Having said all this, I'm now at the antsy "everything in my apartment bores me, but sitting upright for more than a few minutes feels like dying" stage. And then I remembered, Oh yeah. I have a blog! So far this post has taken me about an hour to
write because I keep putting my head down on my desk and taking a little catnap. That sounds more sad than it really is. I think. Actually, I feel a lot better!

Here, help me with my knitting:

I started working on the daisy dukes a while ago, loosely based on the Sweetheart Shorts pattern over at Knitpicks (I keep typing that as sweatheart shorts, but that's...not at all what I'm going for). I decided to use some navy blue cotton yarn because I couldn't find any denim at any of the yarn stores within public transit distance. I also accidentally threw away the label, so I can't tell you exactly which yarn or dyelot I'm using. I know, I know. A
knitter's biggest faux-pas. Alls I can say is that it's been a rough few months, and well, it's just yer basic navy blue cotton dishtowel yarn, so I think we'll be ok.

I also decided to use the pockets from an actual pair of jeans instead of knitting my own. The tricky part was figuring out how to knit the front so that the pockets from the jeans would line up. I spent the entire time while I was waiting for a standby flight to Minnesota last April inexpertly plotting the slope of the pocket and matching it to my gauge. I felt veeeery smart when I was done, let me tell you!
The knit pocket actually lines up perfectly with the jean-pocket, but I moved the knit piece askew a little so you can see what an awesome job I did with that pocket shaping.

So--I will knit the front and the back in two separate pieces and then join them together at the bottom of the pocket. I already had to rip out and restart once because I am knitting the front and back pieces separately on straight needles, but my gauge was taken from knitting in the round. I know, I know--another big knitting faux pas to so brashly assume my gauge would be the same (unless you're a knitter, I know you don't care a lick about gauge, but trust me, it can be a real brat). Anywho, easily remedied by going down a needle size for knitting the front and back and then switching to the larger needles when I joined the pieces for working in the round.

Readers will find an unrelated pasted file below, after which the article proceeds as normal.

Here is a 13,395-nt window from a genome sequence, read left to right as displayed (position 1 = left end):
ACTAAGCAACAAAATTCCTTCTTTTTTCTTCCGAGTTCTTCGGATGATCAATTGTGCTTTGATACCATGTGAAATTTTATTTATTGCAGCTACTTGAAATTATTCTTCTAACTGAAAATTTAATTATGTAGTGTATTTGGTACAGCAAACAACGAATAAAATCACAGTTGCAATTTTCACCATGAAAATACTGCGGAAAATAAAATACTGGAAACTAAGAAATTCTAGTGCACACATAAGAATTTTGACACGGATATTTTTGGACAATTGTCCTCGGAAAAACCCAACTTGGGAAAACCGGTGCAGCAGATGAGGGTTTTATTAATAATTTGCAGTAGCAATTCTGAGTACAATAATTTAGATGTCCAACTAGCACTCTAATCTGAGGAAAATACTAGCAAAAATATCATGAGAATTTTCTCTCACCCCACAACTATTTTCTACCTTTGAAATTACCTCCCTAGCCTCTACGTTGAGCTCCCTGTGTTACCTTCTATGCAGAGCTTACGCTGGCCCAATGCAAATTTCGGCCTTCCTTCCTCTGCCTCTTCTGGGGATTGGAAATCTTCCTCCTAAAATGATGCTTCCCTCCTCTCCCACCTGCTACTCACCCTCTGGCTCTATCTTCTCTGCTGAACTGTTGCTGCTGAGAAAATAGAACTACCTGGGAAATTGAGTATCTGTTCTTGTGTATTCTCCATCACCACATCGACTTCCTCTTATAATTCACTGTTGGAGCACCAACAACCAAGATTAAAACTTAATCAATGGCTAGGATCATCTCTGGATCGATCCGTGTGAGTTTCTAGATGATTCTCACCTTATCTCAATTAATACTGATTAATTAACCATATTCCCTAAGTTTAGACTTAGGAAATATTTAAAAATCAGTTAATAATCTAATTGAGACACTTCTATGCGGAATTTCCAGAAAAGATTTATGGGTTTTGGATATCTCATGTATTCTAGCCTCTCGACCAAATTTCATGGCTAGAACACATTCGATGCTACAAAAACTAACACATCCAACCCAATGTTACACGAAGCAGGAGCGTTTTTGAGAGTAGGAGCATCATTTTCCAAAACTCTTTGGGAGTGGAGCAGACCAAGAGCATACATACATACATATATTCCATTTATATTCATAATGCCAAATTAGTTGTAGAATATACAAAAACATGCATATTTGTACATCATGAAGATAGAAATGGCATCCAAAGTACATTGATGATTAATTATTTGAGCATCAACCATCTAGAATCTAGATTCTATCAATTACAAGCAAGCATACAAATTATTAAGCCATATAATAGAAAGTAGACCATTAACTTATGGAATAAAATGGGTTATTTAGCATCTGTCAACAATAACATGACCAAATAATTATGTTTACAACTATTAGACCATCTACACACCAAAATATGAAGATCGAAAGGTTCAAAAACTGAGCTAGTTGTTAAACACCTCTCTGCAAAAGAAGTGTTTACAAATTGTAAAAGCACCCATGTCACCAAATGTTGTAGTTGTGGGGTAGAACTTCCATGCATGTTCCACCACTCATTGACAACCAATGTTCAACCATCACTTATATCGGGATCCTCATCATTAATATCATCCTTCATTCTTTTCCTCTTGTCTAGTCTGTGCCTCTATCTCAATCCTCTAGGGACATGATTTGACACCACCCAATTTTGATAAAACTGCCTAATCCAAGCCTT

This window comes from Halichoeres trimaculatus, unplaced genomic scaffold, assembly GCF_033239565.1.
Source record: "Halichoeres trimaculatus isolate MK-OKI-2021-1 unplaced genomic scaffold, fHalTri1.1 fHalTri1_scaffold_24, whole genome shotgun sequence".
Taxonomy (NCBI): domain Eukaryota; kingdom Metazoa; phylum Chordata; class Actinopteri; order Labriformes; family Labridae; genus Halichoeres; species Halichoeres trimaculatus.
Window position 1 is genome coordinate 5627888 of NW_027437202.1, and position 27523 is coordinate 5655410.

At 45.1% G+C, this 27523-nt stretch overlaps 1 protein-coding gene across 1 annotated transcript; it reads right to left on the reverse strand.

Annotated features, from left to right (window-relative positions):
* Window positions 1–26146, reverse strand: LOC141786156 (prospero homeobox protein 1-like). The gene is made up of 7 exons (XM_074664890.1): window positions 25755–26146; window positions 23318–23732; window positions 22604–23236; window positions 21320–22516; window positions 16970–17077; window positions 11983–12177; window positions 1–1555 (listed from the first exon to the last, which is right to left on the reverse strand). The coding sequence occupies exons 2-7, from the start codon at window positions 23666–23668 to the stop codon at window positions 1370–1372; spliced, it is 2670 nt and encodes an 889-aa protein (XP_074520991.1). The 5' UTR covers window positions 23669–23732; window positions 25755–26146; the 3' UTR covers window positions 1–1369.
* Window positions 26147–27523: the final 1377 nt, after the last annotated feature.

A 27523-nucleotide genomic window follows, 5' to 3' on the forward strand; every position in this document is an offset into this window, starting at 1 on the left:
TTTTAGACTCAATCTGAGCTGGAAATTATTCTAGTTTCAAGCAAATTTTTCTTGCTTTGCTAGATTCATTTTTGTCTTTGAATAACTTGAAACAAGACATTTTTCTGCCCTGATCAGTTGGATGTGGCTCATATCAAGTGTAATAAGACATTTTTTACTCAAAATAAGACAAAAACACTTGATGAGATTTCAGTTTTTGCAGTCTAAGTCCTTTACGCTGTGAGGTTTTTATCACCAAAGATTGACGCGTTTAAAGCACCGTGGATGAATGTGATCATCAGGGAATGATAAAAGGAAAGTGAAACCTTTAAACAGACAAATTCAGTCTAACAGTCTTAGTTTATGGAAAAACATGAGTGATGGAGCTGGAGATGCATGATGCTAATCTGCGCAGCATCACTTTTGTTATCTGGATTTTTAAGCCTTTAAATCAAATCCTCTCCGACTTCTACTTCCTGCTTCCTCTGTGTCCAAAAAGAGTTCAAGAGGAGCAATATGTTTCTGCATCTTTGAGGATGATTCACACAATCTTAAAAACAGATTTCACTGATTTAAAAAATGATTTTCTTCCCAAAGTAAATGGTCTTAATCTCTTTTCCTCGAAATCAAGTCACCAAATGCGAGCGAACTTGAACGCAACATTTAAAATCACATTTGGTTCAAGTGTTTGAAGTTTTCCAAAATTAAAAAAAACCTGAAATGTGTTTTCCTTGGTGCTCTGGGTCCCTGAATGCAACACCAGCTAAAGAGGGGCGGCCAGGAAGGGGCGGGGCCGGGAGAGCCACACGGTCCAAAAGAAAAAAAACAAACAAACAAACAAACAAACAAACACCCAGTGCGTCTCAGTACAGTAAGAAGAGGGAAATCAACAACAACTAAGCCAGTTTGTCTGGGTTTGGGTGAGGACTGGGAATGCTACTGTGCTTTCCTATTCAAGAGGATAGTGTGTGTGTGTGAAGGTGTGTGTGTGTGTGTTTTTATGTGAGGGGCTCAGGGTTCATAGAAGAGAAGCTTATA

And then I realized my second mistake. The sweetheart shorts pattern has you start increasing for shapeliness around the hip and bottom region after about an inch and a half. I figured (again, oh-so-brashly) that my pockets would be about an inch and a half and I'd start shaping as soon as I joined the pieces. Well, this would have actually been fine. If I'd remembered. Instead, I was so excited at working in the round that I whipped off several rows and now I'm at about two and a half inches. So here's my Dilemma Emma, do I rip the three rows and go back to do the shaping correctly? Or do I
soldier through and keep on trucking through my regularly scheduled knitting?

No, don't say it. I know what you're going to say. I know what I have to do. I have to. My conscience will never let me live with subpar knitting. Even for a pair of daisy dukes. I will have to rip it, and rip knowing full well that I may very well drop all those cast-ons at the bottom of the pocket and just have to start completely over. It's ok. I'm still going to be sick another few days. I still have plenty of daytime TV to catch up on. *sigh*

Oh, but here's the exciting part that I need to figure out soon: I want to intentionally knit little tears in the bottom hem of the shorts--like Kay's Raspy sweater HERE. I can probably figure it out myself, but it would probably be a good idea to track down a copy of Denim People to get the full story.

And on that note, I feel another nap coming on. Or some tea. But not together. Bad combo.

Emma's Feel Better Tisane/Tea/Whatever-Cuz-It-Makes-Me-Feel-Better Drink:

Cuppa hot water
A coupla scoops of honey
A teaspoon-ish of fresh grated ginger
Half a squeezed lemon